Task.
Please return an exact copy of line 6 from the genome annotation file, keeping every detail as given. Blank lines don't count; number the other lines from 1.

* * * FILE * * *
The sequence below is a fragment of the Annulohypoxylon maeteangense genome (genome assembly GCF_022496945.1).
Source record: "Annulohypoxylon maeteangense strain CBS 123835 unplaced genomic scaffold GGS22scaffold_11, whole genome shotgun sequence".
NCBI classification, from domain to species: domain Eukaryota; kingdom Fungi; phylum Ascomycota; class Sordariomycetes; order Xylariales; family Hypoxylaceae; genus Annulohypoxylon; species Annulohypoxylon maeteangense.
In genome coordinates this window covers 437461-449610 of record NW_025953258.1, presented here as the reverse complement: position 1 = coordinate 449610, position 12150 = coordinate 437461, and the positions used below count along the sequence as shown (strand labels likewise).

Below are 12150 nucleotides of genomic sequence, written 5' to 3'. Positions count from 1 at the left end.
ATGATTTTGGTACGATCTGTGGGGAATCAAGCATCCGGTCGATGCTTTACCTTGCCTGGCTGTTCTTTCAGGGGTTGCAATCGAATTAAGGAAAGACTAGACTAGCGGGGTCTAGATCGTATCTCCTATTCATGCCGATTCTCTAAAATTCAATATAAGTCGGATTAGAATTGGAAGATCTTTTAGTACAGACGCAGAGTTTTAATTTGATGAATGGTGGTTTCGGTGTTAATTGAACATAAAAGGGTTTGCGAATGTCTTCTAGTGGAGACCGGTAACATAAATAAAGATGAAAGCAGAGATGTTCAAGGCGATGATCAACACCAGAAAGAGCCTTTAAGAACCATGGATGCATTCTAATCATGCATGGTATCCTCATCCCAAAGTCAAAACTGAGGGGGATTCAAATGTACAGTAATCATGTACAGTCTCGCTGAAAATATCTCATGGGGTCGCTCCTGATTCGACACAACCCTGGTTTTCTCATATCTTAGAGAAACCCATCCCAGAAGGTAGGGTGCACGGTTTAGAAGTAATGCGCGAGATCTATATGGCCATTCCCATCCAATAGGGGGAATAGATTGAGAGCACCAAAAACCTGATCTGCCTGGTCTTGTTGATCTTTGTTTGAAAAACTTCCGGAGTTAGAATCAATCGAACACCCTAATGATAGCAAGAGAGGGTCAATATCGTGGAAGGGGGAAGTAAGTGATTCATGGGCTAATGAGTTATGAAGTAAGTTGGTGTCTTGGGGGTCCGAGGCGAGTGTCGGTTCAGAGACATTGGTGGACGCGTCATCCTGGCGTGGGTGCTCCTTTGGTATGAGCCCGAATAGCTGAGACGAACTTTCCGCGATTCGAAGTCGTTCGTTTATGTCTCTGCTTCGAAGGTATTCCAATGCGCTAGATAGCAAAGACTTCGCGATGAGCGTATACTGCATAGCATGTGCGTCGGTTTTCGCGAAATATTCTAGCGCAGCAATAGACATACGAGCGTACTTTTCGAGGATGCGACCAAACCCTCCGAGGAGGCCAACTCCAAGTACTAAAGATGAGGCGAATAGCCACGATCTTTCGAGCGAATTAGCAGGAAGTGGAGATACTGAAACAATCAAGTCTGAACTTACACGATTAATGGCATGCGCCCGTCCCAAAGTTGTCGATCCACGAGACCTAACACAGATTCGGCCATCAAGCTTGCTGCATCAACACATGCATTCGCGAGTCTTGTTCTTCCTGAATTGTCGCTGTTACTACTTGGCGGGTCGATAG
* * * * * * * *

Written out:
ATGATTTTGGTACGATCTGTGGGGAATCAAGCATCCGGTCGATGCTTTACCTTGCCTGGCTGTTCTTTCAGGGGTTGCAATCGAATTAAGGAAAGACTAGACTAGCGGGGTCTAGATCGTATCTCCTATTCATGCCGATTCTCTAAAATTCAATATAAGTCGGATTAGAATTGGAAGATCTTTTAGTACAGACGCAGAGTTTTAATTTGATGAATGGTGGTTTCGGTGTTAATTGAACATAAAAGGGTTTGCGAATGTCTTCTAGTGGAGACCGGTAACATAAATAAAGATGAAAGCAGAGATGTTCAAGGCGATGATCAACACCAGAAAGAGCCTTTAAGAACCATGGATGCATTCTAATCATGCATGGTATCCTCATCCCAAAGTCAAAACTGAGGGGGATTCAAATGTACAGTAATCATGTACAGTCTCGCTGAAAATATCTCATGGGGTCGCTCCTGATTCGACACAACCCTGGTTTTCTCATATCTTAGAGAAACCCATCCCAGAAGGTAGGGTGCACGGTTTAGAAGTAATGCGCGAGATCTATATGGCCATTCCCATCCAATAGGGGGAATAGATTGAGAGCACCAAAAACCTGATCTGCCTGGTCTTGTTGATCTTTGTTTGAAAAACTTCCGGAGTTAGAATCAATCGAACACCCTAATGATAGCAAGAGAGGGTCAATATCGTGGAAGGGGGAAGTAAGTGATTCATGGGCTAATGAGTTATGAAGTAAGTTGGTGTCTTGGGGGTCCGAGGCGAGTGTCGGTTCAGAGACATTGGTGGACGCGTCATCCTGGCGTGGGTGCTCCTTTGGTATGAGCCCGAATAGCTGAGACGAACTTTCCGCGATTCGAAGTCGTTCGTTTATGTCTCTGCTTCGAAGGTATTCCAATGCGCTAGATAGCAAAGACTTCGCGATGAGCGTATACTGCATAGCATGTGCGTCGGTTTTCGCGAAATATTCTAGCGCAGCAATAGACATACGAGCGTACTTTTCGAGGATGCGACCAAACCCTCCGAGGAGGCCAACTCCAAGTACTAAAGATGAGGCGAATAGCCACGATCTTTCGAGCGAATTAGCAGGAAGTGGAGATACTGAAACAATCAAGTCTGAACTTACACGATTAATGGCATGCGCCCGTCCCAAAGTTGTCGATCCACGAGACCTAACACAGATTCGGCCATCAAGCTTGCTGCATCAACACATGCATTCGCGAGTCTTGTTCTTCCTGAATTGTCGCTGTTACTACTTGGCGGGTCGATAG